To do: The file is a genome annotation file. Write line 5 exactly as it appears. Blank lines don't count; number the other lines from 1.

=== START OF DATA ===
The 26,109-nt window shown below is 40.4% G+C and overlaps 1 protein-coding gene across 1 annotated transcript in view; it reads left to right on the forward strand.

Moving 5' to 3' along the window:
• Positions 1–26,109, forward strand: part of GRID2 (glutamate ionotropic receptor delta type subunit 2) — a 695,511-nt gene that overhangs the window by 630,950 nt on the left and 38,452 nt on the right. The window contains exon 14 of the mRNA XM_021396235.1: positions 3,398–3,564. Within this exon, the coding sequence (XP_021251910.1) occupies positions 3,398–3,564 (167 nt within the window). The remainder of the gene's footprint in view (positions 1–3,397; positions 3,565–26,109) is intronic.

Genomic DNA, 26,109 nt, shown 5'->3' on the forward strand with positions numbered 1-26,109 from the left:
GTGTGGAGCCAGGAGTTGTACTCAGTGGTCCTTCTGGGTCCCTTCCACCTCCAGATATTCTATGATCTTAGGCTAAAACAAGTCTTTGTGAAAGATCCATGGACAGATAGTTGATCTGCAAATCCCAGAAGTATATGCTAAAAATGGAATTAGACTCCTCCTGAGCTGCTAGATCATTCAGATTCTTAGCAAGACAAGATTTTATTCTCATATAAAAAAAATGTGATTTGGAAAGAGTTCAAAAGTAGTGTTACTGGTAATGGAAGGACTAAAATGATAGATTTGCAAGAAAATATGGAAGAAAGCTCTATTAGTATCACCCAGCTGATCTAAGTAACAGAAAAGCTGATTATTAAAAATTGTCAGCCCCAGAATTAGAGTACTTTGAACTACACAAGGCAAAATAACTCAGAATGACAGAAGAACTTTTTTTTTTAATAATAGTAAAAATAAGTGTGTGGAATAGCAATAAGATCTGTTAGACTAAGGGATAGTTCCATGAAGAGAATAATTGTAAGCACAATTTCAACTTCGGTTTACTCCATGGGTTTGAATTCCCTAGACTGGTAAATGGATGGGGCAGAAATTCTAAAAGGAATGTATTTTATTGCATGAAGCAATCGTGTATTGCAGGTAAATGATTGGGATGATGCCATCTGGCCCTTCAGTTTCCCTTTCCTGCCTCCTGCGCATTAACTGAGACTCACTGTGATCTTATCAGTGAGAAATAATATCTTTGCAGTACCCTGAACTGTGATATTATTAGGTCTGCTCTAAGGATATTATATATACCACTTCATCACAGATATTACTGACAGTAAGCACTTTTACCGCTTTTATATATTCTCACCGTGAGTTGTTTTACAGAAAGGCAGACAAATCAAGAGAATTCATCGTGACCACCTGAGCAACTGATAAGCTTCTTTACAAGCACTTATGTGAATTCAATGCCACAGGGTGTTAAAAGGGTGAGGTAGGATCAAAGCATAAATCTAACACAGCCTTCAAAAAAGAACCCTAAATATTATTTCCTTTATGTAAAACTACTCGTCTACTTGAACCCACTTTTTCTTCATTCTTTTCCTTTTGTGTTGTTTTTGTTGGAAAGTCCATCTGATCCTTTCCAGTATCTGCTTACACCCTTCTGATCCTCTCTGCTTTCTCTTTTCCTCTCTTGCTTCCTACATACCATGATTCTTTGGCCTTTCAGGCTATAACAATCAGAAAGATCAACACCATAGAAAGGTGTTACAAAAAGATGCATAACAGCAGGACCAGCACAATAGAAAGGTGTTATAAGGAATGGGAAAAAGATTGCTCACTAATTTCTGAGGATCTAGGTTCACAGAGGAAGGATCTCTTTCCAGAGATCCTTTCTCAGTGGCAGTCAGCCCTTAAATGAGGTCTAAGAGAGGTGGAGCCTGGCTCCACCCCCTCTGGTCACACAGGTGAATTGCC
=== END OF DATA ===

GTGTGGAGCCAGGAGTTGTACTCAGTGGTCCTTCTGGGTCCCTTCCACCTCCAGATATTCTATGATCTTAGGCTAAAACAAGTCTTTGTGAAAGATCCATGGACAGATAGTTGATCTGCAAATCCCAGAAGTATATGCTAAAAATGGAATTAGACTCCTCCTGAGCTGCTAGATCATTCAGATTCTTAGCAAGACAAGATTTTATTCTCATATAAAAAAAATGTGATTTGGAAAGAGTTCAAAAGTAGTGTTACTGGTAATGGAAGGACTAAAATGATAGATTTGCAAGAAAATATGGAAGAAAGCTCTATTAGTATCACCCAGCTGATCTAAGTAACAGAAAAGCTGATTATTAAAAATTGTCAGCCCCAGAATTAGAGTACTTTGAACTACACAAGGCAAAATAACTCAGAATGACAGAAGAACTTTTTTTTTTAATAATAGTAAAAATAAGTGTGTGGAATAGCAATAAGATCTGTTAGACTAAGGGATAGTTCCATGAAGAGAATAATTGTAAGCACAATTTCAACTTCGGTTTACTCCATGGGTTTGAATTCCCTAGACTGGTAAATGGATGGGGCAGAAATTCTAAAAGGAATGTATTTTATTGCATGAAGCAATCGTGTATTGCAGGTAAATGATTGGGATGATGCCATCTGGCCCTTCAGTTTCCCTTTCCTGCCTCCTGCGCATTAACTGAGACTCACTGTGATCTTATCAGTGAGAAATAATATCTTTGCAGTACCCTGAACTGTGATATTATTAGGTCTGCTCTAAGGATATTATATATACCACTTCATCACAGATATTACTGACAGTAAGCACTTTTACCGCTTTTATATATTCTCACCGTGAGTTGTTTTACAGAAAGGCAGACAAATCAAGAGAATTCATCGTGACCACCTGAGCAACTGATAAGCTTCTTTACAAGCACTTATGTGAATTCAATGCCACAGGGTGTTAAAAGGGTGAGGTAGGATCAAAGCATAAATCTAACACAGCCTTCAAAAAAGAACCCTAAATATTATTTCCTTTATGTAAAACTACTCGTCTACTTGAACCCACTTTTTCTTCATTCTTTTCCTTTTGTGTTGTTTTTGTTGGAAAGTCCATCTGATCCTTTCCAGTATCTGCTTACACCCTTCTGATCCTCTCTGCTTTCTCTTTTCCTCTCTTGCTTCCTACATACCATGATTCTTTGGCCTTTCAGGCTATAACAATCAGAAAGATCAACACCATAGAAAGGTGTTACAAAAAGATGCATAACAGCAGGACCAGCACAATAGAAAGGTGTTATAAGGAATGGGAAAAAGATTGCTCACTAATTTCTGAGGATCTAGGTTCACAGAGGAAGGATCTCTTTCCAGAGATCCTTTCTCAGTGGCAGTCAGCCCTTAAATGAGGTCTAAGAGAGGTGGAGCCTGGCTCCACCCCCTCTGGTCACACAGGTGAATTGCC